The U.S. Navy program to improve the reliability and seaworthiness of its Hovercrafts is moving forward. As first reported by Design News, Navy engineers are changing the technology used to attach the rubber-pleated skirts that contain high-pressure air that moves the craft above water. Newly developed fasteners can be replaced with regular tools, speeding replacement of damaged skirts. The new TineLok system has one or more tines that work in conjunction with longitudinal bolt thread channels to prevent counter rotation and loosening. The skirt manufacturer, Avon Rubber, has sent a purchase order for the first Navy Hovercraft replacement program. Orders to cover the rest of the fleet are expected to begin in May. There are 100 skirts on each Hovercraft and maintenance costs will be cut 25 to 30 percent. The first fasteners are all stainless: the nut, the tine and bolt. Tests are also being conducted on plastic versions that cut weight by 75 percent. Nuts and bolts are made from PEEK and the tine is made from glass-reinforced nylon. Rod is being machined for the sample run. The Army is looking at the technology for some of its weapons systems. It may also have applications for fastening of lighting in various applications.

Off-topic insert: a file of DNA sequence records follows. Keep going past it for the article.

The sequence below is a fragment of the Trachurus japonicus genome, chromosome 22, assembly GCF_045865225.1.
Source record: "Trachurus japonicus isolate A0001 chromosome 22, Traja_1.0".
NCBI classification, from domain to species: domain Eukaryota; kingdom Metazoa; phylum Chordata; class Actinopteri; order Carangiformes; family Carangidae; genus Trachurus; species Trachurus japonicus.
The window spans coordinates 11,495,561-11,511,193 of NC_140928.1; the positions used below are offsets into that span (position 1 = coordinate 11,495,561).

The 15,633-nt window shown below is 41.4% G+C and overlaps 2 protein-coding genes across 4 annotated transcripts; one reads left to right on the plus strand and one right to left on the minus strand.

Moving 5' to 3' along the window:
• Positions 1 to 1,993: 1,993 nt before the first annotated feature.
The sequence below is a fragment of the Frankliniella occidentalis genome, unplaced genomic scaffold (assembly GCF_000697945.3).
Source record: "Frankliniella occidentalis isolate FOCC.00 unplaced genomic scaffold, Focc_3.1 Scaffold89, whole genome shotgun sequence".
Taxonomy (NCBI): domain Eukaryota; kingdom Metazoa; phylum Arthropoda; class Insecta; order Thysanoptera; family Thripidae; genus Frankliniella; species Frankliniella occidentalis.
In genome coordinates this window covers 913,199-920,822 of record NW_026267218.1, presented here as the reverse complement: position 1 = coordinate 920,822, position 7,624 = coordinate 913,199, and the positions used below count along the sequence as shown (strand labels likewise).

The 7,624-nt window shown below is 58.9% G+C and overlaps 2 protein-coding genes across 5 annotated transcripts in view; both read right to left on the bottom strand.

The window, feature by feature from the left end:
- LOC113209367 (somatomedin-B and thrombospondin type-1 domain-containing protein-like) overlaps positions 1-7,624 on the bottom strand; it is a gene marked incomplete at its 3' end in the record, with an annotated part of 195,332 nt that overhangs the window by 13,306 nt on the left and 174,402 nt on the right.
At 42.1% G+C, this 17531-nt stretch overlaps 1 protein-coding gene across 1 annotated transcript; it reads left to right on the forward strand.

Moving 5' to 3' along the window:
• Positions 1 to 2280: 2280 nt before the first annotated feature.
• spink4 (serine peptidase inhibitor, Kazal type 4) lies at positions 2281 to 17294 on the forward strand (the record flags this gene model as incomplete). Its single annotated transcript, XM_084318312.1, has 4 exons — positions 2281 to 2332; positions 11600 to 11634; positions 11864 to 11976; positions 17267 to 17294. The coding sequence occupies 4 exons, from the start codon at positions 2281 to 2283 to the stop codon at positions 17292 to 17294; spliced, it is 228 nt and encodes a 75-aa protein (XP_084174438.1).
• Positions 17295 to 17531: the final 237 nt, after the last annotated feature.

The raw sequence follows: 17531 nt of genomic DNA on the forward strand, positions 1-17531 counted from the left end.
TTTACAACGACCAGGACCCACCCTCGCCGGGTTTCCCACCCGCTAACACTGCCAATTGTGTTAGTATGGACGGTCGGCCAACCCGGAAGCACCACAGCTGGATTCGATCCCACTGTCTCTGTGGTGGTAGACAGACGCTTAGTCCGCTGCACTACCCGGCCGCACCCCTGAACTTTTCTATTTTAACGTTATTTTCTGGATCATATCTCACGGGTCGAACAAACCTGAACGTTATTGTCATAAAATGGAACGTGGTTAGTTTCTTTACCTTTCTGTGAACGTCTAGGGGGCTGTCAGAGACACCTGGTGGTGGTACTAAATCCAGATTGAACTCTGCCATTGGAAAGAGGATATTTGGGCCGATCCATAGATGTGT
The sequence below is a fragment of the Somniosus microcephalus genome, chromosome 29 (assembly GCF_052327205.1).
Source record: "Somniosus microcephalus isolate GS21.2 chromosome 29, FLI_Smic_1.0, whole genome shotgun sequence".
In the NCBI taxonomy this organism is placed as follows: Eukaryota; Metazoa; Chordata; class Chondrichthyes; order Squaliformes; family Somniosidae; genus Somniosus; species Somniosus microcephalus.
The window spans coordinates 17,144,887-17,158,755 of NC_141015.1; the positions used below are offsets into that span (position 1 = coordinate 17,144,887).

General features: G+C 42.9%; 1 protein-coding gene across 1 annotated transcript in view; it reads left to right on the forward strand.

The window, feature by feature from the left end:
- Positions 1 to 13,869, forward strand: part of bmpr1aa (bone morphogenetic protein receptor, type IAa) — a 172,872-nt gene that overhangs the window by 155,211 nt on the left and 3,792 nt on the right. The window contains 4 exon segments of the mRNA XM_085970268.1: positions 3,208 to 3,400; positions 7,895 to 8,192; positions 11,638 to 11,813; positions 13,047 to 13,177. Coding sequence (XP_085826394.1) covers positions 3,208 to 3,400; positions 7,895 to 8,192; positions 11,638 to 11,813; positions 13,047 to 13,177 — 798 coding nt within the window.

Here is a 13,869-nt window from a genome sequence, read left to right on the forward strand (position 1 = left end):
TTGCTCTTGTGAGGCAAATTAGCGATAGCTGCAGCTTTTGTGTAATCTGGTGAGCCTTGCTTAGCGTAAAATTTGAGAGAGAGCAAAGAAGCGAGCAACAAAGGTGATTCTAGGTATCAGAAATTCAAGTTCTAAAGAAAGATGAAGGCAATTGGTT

Listen to a podcast on the new Hovercraft fastening technology.
More and more robots are becoming more autonomous all the time. Now Lockheed Martin has completed a demo mission with two completely autonomous robotic vehicles performing resupply, reconnaissance, surveillance, and target acquisition.
Producing high-quality end-production metal parts with additive manufacturing for applications like aerospace and medical requires very tightly controlled processes and materials. New standards and guidelines for machines and processes, materials, and printed parts are underway from bodies such as ASTM International.
Although plastics make up only about 11% of all US municipal solid waste, many are actually more energy-dense than coal. Converting these non-recycled plastics into energy with existing technologies could reduce US coal consumption, as well as boost domestic energy reserves, says a new study.
This year's Dupont-sponsored WardsAuto survey of automotive designers and other engineers shows lightweighting dominates the discussion. But which materials will help them meet the 2025 CAFE standards are not entirely clear.
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